Markov chains are beautiful. Sure, we can cite it as math that actually can model real-life processes, but there is this incredibly rich field of theoretical results underlying these stochastic processes that make them so nice to study.

If you’re familiar with a bit of probability, a (discrete-time) Markov chain is a sequence of random variables \( (X_n)\) that has the Markov property, i.e. *the probability of moving to the next state in the sequence depends only on the state you’re currently in*.

Even seemingly simple models pop up in more complex problems, one such classical Markov chain being the **coupon collector problem**. The setup is as follows:

A collector is trying to obtain a complete set of \(n\) coupons. Each of the coupons are equally likely to be the next one he acquires, and each draw is independent. How many coupons does the collector need before they have the complete set?

Alternatively, I like to think that a pokemon trainer is trying to catch all \( n\) unique pokemon in an area. The trainer is guaranteed to catch a pokemon at each encounter, where each pokemon is equally likely to appear, independent of all other encounters. How many pokemon does the trainer need to catch before they’ve caught them all?

It’s natural to calculate the expected value of \( \tau = \tau_n \), which is the number of coupons collected before the collector has completed the set. The trick is to break this value up into a telescoping sum:
\[ \mathbb{E} \{\tau_n\} = \sum_{i=1}^n \mathbb{E} \{\tau_{i} - \tau_{i-1}\},\]
where by similar notation, \( \tau_i\) is the number of coupons collected before the collector has \(i \) *unique* coupons (we’re breaking the process up into these “checkpoints”).

Let’s focus on this quantity \( \tau_{i} - \tau_{i-1}\). After collecting \( \tau_{i-1}\) coupons, there are \( n-i +1 \) coupon types that haven’t been collected yet. The collector fails to get a new type of coupon with probability \( (i-1)/n\), until the \( \tau_{i} \)th coupon when they manage to get a new type. This is the distribution of a geometric random variable with parameter \( (n-i +1)/n \). Recalling the expected value of a geometric is the reciprocal of its parameter, \[ \sum_{i=1}^n \mathbb{E} \{\tau_{i} - \tau_{i-1}\}, = n \sum_{i=1}^n \frac{1}{n-i+1} = n \sum_{i=1}^n \frac{1}{k} = n H_k,\] which means \( \mathbb{E} \{\tau\} = \Theta(n \log n) \)! Super clean.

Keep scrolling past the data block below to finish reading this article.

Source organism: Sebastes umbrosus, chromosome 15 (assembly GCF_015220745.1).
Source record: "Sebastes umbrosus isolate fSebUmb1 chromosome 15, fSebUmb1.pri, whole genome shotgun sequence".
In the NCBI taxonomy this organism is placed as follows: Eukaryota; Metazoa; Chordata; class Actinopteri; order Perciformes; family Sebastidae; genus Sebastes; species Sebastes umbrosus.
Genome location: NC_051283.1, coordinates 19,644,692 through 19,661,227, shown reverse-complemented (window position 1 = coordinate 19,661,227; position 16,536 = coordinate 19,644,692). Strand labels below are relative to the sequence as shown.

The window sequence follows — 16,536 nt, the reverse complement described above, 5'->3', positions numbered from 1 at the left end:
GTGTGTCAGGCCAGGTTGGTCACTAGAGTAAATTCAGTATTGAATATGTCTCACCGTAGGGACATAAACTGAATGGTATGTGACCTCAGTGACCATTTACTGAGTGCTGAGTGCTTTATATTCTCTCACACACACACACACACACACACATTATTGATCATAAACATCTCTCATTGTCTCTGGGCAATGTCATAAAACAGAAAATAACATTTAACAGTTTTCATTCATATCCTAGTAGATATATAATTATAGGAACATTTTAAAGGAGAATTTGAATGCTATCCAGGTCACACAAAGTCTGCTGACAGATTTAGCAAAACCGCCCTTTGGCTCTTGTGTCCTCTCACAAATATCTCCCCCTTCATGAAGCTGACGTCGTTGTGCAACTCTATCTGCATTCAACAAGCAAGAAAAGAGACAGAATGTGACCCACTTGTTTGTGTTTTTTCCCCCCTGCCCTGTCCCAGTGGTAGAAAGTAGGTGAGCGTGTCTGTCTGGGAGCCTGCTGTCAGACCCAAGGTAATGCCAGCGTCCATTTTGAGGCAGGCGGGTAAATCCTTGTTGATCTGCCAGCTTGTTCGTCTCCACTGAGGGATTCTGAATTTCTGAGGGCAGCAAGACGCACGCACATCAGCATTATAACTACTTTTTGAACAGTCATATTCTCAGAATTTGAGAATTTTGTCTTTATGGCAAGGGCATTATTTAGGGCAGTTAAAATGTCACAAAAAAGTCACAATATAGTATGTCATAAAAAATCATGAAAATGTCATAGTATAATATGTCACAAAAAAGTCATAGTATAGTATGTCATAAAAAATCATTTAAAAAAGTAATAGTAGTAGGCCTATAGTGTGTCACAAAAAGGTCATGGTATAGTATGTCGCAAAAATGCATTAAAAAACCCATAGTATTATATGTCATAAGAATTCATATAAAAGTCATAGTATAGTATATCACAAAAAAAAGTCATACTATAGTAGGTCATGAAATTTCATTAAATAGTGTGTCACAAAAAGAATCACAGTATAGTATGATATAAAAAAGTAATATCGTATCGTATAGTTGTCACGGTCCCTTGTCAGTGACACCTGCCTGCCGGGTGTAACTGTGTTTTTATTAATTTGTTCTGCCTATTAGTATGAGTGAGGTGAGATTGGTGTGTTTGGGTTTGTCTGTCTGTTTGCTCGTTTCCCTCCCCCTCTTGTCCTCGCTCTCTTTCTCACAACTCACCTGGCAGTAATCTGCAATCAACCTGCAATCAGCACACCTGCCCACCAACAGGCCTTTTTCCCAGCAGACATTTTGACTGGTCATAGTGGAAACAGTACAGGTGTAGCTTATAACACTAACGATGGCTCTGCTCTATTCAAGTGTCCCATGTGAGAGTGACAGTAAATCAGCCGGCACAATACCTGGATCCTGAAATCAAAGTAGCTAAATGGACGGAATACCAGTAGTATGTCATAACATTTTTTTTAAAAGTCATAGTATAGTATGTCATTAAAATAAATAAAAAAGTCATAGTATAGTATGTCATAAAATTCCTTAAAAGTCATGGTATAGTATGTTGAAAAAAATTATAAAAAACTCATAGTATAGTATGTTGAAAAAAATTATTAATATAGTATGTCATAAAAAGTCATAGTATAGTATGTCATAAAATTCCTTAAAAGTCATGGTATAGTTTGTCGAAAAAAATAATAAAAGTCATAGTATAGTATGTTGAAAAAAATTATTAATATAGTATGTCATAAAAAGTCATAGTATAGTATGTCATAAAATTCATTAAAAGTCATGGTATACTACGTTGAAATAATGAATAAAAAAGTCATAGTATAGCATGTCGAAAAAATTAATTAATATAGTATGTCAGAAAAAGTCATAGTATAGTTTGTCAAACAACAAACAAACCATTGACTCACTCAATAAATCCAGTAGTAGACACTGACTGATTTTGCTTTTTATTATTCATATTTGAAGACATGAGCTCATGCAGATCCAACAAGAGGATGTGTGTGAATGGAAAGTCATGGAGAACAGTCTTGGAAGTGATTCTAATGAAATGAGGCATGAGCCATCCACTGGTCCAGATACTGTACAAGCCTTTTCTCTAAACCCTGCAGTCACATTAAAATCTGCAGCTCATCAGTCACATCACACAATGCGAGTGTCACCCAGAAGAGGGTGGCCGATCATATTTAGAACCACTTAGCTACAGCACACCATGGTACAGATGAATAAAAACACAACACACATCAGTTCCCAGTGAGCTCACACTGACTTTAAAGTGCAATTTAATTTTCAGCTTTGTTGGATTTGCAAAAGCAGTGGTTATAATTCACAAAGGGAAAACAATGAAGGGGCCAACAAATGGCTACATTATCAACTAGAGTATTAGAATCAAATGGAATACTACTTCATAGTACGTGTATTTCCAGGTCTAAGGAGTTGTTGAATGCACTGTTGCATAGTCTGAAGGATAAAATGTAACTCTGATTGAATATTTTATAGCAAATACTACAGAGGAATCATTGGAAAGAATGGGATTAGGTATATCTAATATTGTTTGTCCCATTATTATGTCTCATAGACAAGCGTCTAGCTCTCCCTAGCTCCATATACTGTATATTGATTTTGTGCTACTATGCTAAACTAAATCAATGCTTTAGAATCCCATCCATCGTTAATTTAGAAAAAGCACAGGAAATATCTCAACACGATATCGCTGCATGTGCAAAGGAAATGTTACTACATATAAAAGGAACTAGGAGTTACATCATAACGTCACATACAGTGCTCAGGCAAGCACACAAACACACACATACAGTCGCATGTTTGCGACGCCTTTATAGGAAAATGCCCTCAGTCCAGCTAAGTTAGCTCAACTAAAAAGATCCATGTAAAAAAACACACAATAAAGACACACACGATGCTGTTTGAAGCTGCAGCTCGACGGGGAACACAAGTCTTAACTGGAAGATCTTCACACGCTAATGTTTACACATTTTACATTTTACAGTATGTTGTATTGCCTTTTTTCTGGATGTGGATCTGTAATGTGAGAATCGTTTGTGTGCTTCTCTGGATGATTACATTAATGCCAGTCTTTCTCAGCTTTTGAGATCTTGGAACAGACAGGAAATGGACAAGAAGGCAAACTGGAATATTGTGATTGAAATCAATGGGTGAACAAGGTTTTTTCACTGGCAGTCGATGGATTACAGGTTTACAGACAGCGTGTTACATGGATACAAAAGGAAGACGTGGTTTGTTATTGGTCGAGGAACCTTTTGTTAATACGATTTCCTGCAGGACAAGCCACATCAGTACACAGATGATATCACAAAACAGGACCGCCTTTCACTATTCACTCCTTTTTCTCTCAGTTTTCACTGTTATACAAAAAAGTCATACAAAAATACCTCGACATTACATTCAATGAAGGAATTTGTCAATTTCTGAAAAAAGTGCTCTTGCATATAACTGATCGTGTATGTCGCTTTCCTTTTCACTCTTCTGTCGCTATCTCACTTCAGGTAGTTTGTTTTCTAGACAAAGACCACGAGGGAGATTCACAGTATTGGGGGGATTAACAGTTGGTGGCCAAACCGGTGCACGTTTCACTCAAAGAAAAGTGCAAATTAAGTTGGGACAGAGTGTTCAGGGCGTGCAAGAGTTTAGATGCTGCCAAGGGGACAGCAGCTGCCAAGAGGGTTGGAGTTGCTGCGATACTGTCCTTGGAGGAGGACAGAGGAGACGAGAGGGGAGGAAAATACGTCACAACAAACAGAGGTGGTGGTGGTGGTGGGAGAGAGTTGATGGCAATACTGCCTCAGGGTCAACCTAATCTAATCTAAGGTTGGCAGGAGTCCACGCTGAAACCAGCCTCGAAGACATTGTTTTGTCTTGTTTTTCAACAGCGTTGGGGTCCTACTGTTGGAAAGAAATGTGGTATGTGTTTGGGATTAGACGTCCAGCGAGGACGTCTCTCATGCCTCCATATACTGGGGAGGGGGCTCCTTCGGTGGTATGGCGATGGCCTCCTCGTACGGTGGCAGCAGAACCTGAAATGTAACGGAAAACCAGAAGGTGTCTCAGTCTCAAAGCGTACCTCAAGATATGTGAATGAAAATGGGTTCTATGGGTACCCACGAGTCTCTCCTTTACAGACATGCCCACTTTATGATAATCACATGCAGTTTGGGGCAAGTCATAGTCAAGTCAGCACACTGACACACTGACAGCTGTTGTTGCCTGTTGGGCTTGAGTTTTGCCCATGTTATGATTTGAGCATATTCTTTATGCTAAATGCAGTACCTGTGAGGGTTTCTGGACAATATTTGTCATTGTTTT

With just a bit more math, it turns out that we can precisely show that it is very unlikely for \( \tau\) to stray from its mean. If \( c >0\) is some constant, then the probability that the collector needs more than \(k = \left \lceil n \log n + cn \right \rceil \) coupons to complete the set is the probability that they *don’t* have the \( i\)th coupon type by the time they’ve drawn the \(k\)th coupon, for some \( 1 \leq i \leq n\). If this an event we denote as \( A_i\), then we can fix a union bound
\[ \mathbb{P} \{\tau > k\} = \mathbb{P} \left \{\bigcup_{i=1}^n A_i \right \} \leq \sum_{i=1}^n \mathbb{P} \{A_i\} = \sum_{i=1}^n \left ( 1- \frac{1}{n} \right )^k \leq n \; \mathrm{exp} \left ( - \frac{n \log n + cn}{n}\right ),\]
where the last inequality is a result of the basic inequality \( 1-x \leq e^{-x}\) for all \( x\). After simplifying,
\[ \mathbb{P} \{\tau > k\} \leq e^{-c}.\]

Coupon collector is one of my favourite Markov chains because it is a simple situation with known properties about the distribution \( \tau \), and yet spawns in many problems for complex Markov chains! We’ll give an example here with card shuffling.

The **top-to-random shuffle** is a (terrible) way of shuffling a deck of \(n \) cards where one repeatedly takes the top card and makes a random, independent, and uniformly distributed insertion in the deck. Suppose we’re interested in the time \( \tau \) when the top card we inserted was the *original bottom card* when we first started shuffling. The movement of the bottom card through the deck is coupon collector! If the original bottom card is now \( k\) cards up in the deck, the probability that a new card will be inserted underneath is exactly \(k/n\) until there are \( k+ 1 \) cards beneath it. So the distribution of \( \tau \) is the same as above.

To truly appreciate the coupon collector’s versatility, one needs to be familiar with the notions of *couplings*, *strong stationary times*, and *mixing time* which are related to studying the **long-term behaviour** of Markov chains (for a future post!). These elusive quantities can be difficult— or impossible— to calculate directly, but making a connection to coupon collector makes for beautifully concise “\( O(n \log n) \), Q.E.D.” proofs.

For references to the material discussed above, check out *Markov Chains and Mixing Times* by Levin et al.!